Tag Archives: Baltimore

In miniature, May 27

  • “Poll: 61 percent of D.C.-area residents favor plan to add toll lanes to Beltway, I-270” and the same number prevails in Montgomery County although you’d never know it from the county’s political leadership [Katherine Shaver and Emily Guskin, Washington Post] “Maryland has pledged – and federal law requires – that the number of toll-free lanes will not be reduced.” [Bruce DePuyt, Maryland Matters]
  • Sen. Bob Cassilly (R-Harford): “Kirwan will bankrupt the State of Maryland” [Erika Butler, Harford Aegis]
  • “Property Rights Matter: Lessons from a Failing City” [Stephen J.K. Walters, Law and Liberty; my two cents on eminent domain, Pimlico, and the Preakness Stakes]
  • Thanks WBAL host Yuripzy Morgan for mentioning me in discussing the (bad) idea of a law capping credit card interest rates [audio]
  • Thread on Baltimore’s crisis of development and corruption [Brian Gaither on Twitter]
  • In its first three months after implementation Maryland’s “red flag” law “prompted more than 300 protective orders across the state,” and an Anne Arundel man was shot dead by county officers while being served a gun confiscation order [Natalie Jones, Capital News Service/Maryland Matters]
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Baltimore tries to seize the Preakness

Now unpaywalled: my WSJ opinion piece on the city of Baltimore’s outrageous move to use powers of eminent domain to seize the venerable Preakness thoroughbred horse race as well as its associated Pimlico racetrack. Earlier here and more generally here. [cross-posted from Overlawyered]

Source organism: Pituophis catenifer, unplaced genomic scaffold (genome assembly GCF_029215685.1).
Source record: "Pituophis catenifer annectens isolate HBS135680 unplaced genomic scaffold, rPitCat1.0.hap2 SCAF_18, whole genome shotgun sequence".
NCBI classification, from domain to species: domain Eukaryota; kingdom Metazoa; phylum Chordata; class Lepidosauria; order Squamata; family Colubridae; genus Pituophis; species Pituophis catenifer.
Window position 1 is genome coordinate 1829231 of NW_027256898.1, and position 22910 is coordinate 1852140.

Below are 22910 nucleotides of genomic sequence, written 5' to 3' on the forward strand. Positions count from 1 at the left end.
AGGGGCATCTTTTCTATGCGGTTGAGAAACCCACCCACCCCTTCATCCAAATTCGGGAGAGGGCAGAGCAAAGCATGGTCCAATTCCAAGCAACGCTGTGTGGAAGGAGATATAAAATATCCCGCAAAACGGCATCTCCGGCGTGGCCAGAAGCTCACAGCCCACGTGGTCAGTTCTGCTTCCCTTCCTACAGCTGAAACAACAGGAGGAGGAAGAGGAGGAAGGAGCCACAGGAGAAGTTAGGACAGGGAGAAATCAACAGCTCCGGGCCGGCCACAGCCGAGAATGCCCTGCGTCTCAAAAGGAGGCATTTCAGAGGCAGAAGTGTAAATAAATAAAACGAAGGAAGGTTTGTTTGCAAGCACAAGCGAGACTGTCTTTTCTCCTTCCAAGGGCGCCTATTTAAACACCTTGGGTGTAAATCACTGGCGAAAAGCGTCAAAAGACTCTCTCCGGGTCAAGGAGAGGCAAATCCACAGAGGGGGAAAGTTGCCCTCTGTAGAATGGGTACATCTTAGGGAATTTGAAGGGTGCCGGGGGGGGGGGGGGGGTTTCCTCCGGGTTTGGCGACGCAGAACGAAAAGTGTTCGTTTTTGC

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In miniature, February 7

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Talking Baltimore crime on the Jerry Rogers show

I joined host Jerry Rogers on WBAL to discuss Baltimore’s dreadful crime statistics, in particular the plunge in clearance of homicide cases discussed in this report (with more here).

For more on the grim report of rising crime on the Johns Hopkins campus, see the university’s eye-opening interim report, or this piece by William F. Zorzi for Maryland Matters.

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In miniature, January 12

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In miniature, December 21

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Scott Beyer’s Market Urbanism Report looks at Baltimore up close

Scott Beyer’s Market Urbanism Report has an active presence on Facebook and has just used it to devote a month’s worth of attention to the problems, challenges, and quirks of Baltimore, from policing good and bad to Formstone to the money-sink Hilton project to eminent domain to housing abandonment to the upkeep of public spaces. Check out the whole group as well as its associated website for a treasure trove of analysis and information about city and development issues, informed by market reasoning.

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In miniature, August 24